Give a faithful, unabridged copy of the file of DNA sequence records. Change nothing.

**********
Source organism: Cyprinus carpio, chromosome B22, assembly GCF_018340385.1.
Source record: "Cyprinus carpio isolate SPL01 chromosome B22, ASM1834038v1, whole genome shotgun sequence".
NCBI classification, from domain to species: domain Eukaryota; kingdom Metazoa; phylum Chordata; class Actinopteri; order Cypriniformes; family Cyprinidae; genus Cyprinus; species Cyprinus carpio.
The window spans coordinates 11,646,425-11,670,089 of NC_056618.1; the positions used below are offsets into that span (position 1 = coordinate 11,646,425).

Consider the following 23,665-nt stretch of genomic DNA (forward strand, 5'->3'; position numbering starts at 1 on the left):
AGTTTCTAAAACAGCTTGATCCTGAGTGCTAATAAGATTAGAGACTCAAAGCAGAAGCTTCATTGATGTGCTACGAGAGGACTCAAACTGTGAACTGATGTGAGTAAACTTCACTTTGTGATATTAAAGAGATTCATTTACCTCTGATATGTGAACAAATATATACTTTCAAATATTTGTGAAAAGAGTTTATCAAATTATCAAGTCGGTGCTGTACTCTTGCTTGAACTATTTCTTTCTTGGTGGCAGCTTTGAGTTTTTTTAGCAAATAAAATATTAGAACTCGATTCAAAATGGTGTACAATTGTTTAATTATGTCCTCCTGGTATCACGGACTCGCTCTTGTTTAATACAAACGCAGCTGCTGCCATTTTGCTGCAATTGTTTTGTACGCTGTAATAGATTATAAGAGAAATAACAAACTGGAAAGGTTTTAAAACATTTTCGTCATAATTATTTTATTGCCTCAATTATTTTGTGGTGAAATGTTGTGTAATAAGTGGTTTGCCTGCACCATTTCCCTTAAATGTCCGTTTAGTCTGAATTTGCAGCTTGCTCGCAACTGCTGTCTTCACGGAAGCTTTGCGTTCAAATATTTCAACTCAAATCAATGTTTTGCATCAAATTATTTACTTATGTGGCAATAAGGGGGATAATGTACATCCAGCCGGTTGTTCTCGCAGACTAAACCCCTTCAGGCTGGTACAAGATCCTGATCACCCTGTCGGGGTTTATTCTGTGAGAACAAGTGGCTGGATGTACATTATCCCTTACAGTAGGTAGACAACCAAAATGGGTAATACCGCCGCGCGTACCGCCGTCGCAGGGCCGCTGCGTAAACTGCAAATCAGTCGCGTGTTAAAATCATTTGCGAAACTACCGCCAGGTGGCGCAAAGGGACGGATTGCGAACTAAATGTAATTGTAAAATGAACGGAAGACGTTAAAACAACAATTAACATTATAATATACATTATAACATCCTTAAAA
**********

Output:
Source organism: Cyprinus carpio, chromosome B22, assembly GCF_018340385.1.
Source record: "Cyprinus carpio isolate SPL01 chromosome B22, ASM1834038v1, whole genome shotgun sequence".
NCBI classification, from domain to species: domain Eukaryota; kingdom Metazoa; phylum Chordata; class Actinopteri; order Cypriniformes; family Cyprinidae; genus Cyprinus; species Cyprinus carpio.
The window spans coordinates 11,646,425-11,670,089 of NC_056618.1; the positions used below are offsets into that span (position 1 = coordinate 11,646,425).

Consider the following 23,665-nt stretch of genomic DNA (forward strand, 5'->3'; position numbering starts at 1 on the left):
AGTTTCTAAAACAGCTTGATCCTGAGTGCTAATAAGATTAGAGACTCAAAGCAGAAGCTTCATTGATGTGCTACGAGAGGACTCAAACTGTGAACTGATGTGAGTAAACTTCACTTTGTGATATTAAAGAGATTCATTTACCTCTGATATGTGAACAAATATATACTTTCAAATATTTGTGAAAAGAGTTTATCAAATTATCAAGTCGGTGCTGTACTCTTGCTTGAACTATTTCTTTCTTGGTGGCAGCTTTGAGTTTTTTTAGCAAATAAAATATTAGAACTCGATTCAAAATGGTGTACAATTGTTTAATTATGTCCTCCTGGTATCACGGACTCGCTCTTGTTTAATACAAACGCAGCTGCTGCCATTTTGCTGCAATTGTTTTGTACGCTGTAATAGATTATAAGAGAAATAACAAACTGGAAAGGTTTTAAAACATTTTCGTCATAATTATTTTATTGCCTCAATTATTTTGTGGTGAAATGTTGTGTAATAAGTGGTTTGCCTGCACCATTTCCCTTAAATGTCCGTTTAGTCTGAATTTGCAGCTTGCTCGCAACTGCTGTCTTCACGGAAGCTTTGCGTTCAAATATTTCAACTCAAATCAATGTTTTGCATCAAATTATTTACTTATGTGGCAATAAGGGGGATAATGTACATCCAGCCGGTTGTTCTCGCAGACTAAACCCCTTCAGGCTGGTACAAGATCCTGATCACCCTGTCGGGGTTTATTCTGTGAGAACAAGTGGCTGGATGTACATTATCCCTTACAGTAGGTAGACAACCAAAATGGGTAATACCGCCGCGCGTACCGCCGTCGCAGGGCCGCTGCGTAAACTGCAAATCAGTCGCGTGTTAAAATCATTTGCGAAACTACCGCCAGGTGGCGCAAAGGGACGGATTGCGAACTAAATGTAATTGTAAAATGAACGGAAGACGTTAAAACAACAATTAACATTATAATATACATTATAACATCCTTAAAA